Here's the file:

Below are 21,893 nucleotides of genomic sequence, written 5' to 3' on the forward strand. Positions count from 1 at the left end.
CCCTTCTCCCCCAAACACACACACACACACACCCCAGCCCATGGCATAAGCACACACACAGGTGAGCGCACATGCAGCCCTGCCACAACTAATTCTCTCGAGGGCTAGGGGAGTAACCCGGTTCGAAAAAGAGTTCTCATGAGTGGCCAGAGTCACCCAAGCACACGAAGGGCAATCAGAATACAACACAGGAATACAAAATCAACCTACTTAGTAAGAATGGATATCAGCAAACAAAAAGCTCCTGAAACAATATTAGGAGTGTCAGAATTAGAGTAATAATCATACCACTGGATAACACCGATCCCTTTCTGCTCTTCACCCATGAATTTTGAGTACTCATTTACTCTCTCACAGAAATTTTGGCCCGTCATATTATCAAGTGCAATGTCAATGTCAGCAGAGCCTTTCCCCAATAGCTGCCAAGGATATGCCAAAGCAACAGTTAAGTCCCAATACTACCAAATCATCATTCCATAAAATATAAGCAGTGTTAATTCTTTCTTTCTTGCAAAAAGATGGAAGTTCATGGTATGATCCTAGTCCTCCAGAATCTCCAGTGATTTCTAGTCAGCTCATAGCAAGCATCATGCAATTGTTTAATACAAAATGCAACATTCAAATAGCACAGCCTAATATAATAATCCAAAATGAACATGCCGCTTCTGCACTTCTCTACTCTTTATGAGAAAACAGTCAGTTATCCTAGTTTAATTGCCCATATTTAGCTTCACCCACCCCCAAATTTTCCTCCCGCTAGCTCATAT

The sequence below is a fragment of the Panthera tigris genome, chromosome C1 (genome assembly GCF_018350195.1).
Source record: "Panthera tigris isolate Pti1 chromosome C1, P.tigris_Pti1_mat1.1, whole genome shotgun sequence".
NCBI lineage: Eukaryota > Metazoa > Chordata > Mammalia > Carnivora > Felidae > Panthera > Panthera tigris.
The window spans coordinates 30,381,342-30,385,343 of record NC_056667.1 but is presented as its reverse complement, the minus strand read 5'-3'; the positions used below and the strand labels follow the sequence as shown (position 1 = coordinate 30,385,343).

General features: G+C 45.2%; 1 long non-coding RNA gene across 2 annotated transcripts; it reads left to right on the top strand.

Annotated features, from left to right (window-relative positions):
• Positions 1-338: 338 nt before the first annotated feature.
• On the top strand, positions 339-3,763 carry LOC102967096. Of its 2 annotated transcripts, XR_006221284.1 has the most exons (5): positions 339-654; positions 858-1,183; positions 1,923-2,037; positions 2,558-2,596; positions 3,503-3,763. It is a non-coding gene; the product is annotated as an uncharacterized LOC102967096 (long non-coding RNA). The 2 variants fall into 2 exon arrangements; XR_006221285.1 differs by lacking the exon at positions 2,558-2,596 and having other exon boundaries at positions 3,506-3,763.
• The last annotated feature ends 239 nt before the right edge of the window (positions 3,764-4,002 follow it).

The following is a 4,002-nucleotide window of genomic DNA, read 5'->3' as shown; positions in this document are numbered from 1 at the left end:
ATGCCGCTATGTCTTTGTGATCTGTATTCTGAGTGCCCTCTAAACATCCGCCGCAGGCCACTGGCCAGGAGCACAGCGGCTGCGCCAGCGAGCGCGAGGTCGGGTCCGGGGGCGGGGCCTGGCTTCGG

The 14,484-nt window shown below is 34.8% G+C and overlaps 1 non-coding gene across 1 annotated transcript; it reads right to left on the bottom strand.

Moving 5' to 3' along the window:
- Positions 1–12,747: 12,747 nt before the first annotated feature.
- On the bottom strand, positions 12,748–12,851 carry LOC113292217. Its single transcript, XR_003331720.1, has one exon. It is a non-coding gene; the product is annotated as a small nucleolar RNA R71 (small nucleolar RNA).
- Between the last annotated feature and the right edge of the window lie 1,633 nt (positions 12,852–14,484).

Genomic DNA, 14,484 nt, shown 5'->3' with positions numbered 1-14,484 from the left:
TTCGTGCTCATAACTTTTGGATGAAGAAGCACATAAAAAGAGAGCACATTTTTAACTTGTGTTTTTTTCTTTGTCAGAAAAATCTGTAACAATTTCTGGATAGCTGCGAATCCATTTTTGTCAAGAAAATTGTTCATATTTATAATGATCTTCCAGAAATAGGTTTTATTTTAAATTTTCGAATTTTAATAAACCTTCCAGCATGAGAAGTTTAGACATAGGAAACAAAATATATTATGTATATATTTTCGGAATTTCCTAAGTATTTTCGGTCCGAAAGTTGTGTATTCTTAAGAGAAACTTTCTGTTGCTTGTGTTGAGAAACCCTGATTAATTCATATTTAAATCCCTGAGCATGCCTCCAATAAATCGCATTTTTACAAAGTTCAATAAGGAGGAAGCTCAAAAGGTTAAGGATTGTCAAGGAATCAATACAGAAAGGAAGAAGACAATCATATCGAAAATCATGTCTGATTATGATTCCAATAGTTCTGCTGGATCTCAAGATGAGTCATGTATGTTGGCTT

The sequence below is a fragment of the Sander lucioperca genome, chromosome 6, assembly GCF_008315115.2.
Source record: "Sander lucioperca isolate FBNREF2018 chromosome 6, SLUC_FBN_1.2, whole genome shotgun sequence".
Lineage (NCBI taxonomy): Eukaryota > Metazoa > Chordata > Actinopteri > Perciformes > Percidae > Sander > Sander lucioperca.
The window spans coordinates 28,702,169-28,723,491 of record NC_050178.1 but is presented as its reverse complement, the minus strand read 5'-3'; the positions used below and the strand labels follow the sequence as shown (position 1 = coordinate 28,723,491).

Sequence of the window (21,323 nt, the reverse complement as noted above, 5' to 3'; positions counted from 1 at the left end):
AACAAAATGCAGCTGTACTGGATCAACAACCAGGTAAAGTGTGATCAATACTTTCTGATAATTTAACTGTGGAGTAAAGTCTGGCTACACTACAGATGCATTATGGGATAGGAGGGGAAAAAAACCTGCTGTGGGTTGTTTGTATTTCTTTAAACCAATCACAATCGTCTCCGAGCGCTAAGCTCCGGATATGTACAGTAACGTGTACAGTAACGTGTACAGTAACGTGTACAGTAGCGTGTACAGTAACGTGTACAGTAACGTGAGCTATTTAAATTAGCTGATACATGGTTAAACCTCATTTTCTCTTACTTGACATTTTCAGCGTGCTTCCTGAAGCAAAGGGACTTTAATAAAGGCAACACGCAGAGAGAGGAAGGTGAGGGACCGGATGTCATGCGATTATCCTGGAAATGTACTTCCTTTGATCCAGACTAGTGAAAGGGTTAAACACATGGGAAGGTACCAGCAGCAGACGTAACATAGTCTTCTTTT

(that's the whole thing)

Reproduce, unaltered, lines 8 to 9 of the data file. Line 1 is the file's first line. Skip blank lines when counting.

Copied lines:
Annotated features, from left to right (window-relative positions):
• Positions 1-338: 338 nt before the first annotated feature.